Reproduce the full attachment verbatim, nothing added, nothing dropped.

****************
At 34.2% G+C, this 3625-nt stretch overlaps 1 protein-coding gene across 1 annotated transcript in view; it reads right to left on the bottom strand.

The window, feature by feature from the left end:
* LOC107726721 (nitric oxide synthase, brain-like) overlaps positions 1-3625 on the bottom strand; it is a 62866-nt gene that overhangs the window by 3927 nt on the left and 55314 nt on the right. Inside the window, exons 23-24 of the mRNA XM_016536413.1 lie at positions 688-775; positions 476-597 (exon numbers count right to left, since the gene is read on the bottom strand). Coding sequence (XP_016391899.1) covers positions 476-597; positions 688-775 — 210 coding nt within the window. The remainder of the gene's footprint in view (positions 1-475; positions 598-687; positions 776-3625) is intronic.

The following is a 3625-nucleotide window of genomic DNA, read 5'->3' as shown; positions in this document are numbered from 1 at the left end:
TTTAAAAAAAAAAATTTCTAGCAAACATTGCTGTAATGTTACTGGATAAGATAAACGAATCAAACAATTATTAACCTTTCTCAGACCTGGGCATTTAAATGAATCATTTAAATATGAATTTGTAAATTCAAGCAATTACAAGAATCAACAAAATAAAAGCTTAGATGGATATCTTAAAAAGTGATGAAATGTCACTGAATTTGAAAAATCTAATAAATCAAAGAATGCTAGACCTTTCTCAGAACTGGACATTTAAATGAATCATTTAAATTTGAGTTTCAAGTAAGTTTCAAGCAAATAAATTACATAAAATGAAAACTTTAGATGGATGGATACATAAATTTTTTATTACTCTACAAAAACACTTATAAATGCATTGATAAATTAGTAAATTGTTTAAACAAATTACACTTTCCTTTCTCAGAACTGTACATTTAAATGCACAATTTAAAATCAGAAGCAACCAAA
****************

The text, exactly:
At 34.2% G+C, this 3625-nt stretch overlaps 1 protein-coding gene across 1 annotated transcript in view; it reads right to left on the bottom strand.

The window, feature by feature from the left end:
* LOC107726721 (nitric oxide synthase, brain-like) overlaps positions 1-3625 on the bottom strand; it is a 62866-nt gene that overhangs the window by 3927 nt on the left and 55314 nt on the right. Inside the window, exons 23-24 of the mRNA XM_016536413.1 lie at positions 688-775; positions 476-597 (exon numbers count right to left, since the gene is read on the bottom strand). Coding sequence (XP_016391899.1) covers positions 476-597; positions 688-775 — 210 coding nt within the window. The remainder of the gene's footprint in view (positions 1-475; positions 598-687; positions 776-3625) is intronic.

The following is a 3625-nucleotide window of genomic DNA, read 5'->3' as shown; positions in this document are numbered from 1 at the left end:
TTTAAAAAAAAAAATTTCTAGCAAACATTGCTGTAATGTTACTGGATAAGATAAACGAATCAAACAATTATTAACCTTTCTCAGACCTGGGCATTTAAATGAATCATTTAAATATGAATTTGTAAATTCAAGCAATTACAAGAATCAACAAAATAAAAGCTTAGATGGATATCTTAAAAAGTGATGAAATGTCACTGAATTTGAAAAATCTAATAAATCAAAGAATGCTAGACCTTTCTCAGAACTGGACATTTAAATGAATCATTTAAATTTGAGTTTCAAGTAAGTTTCAAGCAAATAAATTACATAAAATGAAAACTTTAGATGGATGGATACATAAATTTTTTATTACTCTACAAAAACACTTATAAATGCATTGATAAATTAGTAAATTGTTTAAACAAATTACACTTTCCTTTCTCAGAACTGTACATTTAAATGCACAATTTAAAATCAGAAGCAACCAAA